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Creating Acessible floating labels


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This presentation for Inclusive Design 24 (#ID24) explores how to create accessible, usable "floating" labels. Floating labels are where the label moves above form controls based on user interaction.

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Creating Acessible floating labels

  1. 1. Accessible
 Labels Accessible
 Labels Creating
  2. 2. Demo
  3. 3. Git Repo: Demo:
  4. 4. What are floating labels?
  5. 5. Floating labels are labels that are associated with form controls such as input and textarea elements.
  6. 6. These floating labels are initially displayed on top of the form control, and then “floated” up and out of the form control when it receives focus.
  7. 7. Label Example of a Floating Label in static state
  8. 8. Label Example of a Floating Label in focus state
  9. 9. This often includes a minimalistic approach to the design of the form controls.
  10. 10. This means that input and textarea elements are often displayed with a border-bottom only, so that they appear more like lines to write on rather than inputs to enter data into.
  11. 11. Traditional Input
  12. 12. Floating Input
  13. 13. Why use them?
  14. 14. Generally speaking, I am not a fan of floating labels - except in some specific circumstances.
  15. 15. The solution has some advantages but also has potential User Experience and Accessibility issues.
  16. 16. The obvious question is: if you’re not a fan, why give a presentation about them?
  17. 17. Recently, the team I work with suggested looking into floating labels as an option. So, I decided to try to create a non-JavaScript version that was usable and accessible.
  18. 18. Hopefully this presentation will provide you with some things to consider before using floating labels, or help you make them more usable and accessible.
  19. 19. What are the concerns?
  20. 20. Concern 1. Is it a form control?
  21. 21. My main concern is that if a minimalist design approach is used, it may not be clear to users that the element is actually a form control at all.
  22. 22. First name Last Name Email Example of form using floating labels - in static state
  23. 23. This lack of clear identification could be problematic for a range of different audiences including cognitive impaired and those that are “technology challenged”.
  24. 24. Concern 2. Low contrast labels
  25. 25. The initial labels often have very low contrast - trying to replicate the appearance of a placeholder.
  26. 26. First name Last Name Email Example of form using floating labels showing low contrast labels
  27. 27. This means that critical information - the form labels themselves - may not be readable for some types of vision impaired users.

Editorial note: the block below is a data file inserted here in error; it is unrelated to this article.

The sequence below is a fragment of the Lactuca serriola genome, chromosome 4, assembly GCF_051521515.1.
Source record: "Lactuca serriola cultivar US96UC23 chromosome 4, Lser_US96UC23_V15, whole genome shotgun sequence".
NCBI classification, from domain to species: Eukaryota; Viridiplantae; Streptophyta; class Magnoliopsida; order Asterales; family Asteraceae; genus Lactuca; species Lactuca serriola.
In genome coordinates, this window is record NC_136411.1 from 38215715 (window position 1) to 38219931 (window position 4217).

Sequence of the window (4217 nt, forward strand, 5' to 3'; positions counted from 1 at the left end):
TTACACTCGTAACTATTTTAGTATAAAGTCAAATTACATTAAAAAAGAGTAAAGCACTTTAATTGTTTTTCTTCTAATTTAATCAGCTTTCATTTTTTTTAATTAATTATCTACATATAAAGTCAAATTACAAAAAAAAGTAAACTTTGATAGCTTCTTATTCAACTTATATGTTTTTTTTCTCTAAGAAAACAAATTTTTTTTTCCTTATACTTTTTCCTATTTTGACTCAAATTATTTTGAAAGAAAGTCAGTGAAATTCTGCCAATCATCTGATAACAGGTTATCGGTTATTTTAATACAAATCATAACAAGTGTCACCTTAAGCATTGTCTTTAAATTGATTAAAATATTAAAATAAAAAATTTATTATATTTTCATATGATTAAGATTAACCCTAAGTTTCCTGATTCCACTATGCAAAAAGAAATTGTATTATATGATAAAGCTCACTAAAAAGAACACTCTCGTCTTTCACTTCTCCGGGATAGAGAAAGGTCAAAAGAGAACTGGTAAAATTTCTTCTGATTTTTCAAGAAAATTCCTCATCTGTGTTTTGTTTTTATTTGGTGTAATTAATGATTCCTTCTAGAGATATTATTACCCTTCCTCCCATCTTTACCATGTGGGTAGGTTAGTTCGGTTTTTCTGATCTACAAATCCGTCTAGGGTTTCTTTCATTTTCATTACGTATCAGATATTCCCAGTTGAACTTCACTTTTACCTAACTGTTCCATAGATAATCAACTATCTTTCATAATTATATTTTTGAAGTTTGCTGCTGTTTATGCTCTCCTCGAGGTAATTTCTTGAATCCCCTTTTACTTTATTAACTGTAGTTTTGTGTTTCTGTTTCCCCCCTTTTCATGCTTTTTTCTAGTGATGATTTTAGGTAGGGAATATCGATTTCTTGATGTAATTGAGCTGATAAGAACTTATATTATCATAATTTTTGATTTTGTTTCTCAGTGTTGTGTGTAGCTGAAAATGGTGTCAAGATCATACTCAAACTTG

28. 28. Concern 3. Is it already filled in?
  29. 29. At the other end of the spectrum, if the label has a strong contrast it could then be mistaken for a value - as if the form control has already been filled in.
  30. 30. First name Last Name Email Example of form using floating labels showing high contrast labels
  31. 31. Again, this could be problematic for cognitive impaired and/or “technology challenged” users.
  32. 32. Concern 4. Labels are too small
  33. 33. In some cases, the labels are displayed in a very small font- size.
  34. 34. First name Last Name Email Example of form using floating labels with a very small font-size
  35. 35. This can be problematic for anyone with diminished eye-sight - especially when it is critical information like a form label.
  36. 36. Concern 5. Lack of focus state
  37. 37. In many cases, the form controls and labels have no focus state.
  38. 38. This can cause major issues for keyboard-only users as they may not be able to identify the elements that are currently in focus.
  39. 39. Test, test, test
  40. 40. Bottom line, if you are thinking about using a floating label solution, make sure you test with real users to make sure it is suitable in the proposed environment before going too far!
  41. 41. And of course, make sure that any solution is accessible to the widest possible range of audiences and assistive technologies.
  42. 42. Two main methods
  43. 43. While there are a range of different methods that can be used to create floating labels, the two most common methods are:
  44. 44. Method 1: Label only
  45. 45. In the static state, the label is displayed on top of the input. When the input receives focus, the label is animated upwards so that it sits above the input.
  46. 46. Label Example of a Floating Label showing label in static state
  47. 47. Label Example of a Floating Label showing label in focus state
  48. 48. Method 2: Placeholder and label
  49. 49. In the static state, the placeholder is displayed inside the input. When the input receives focus, the placeholder becomes invisible, and the label is animated into view, above the input.
  50. 50. Placeholder Example of a Floating Label showing placeholder in static state
  51. 51. Placeholder Label Example of a Floating Label showing placeholder fading and label appearing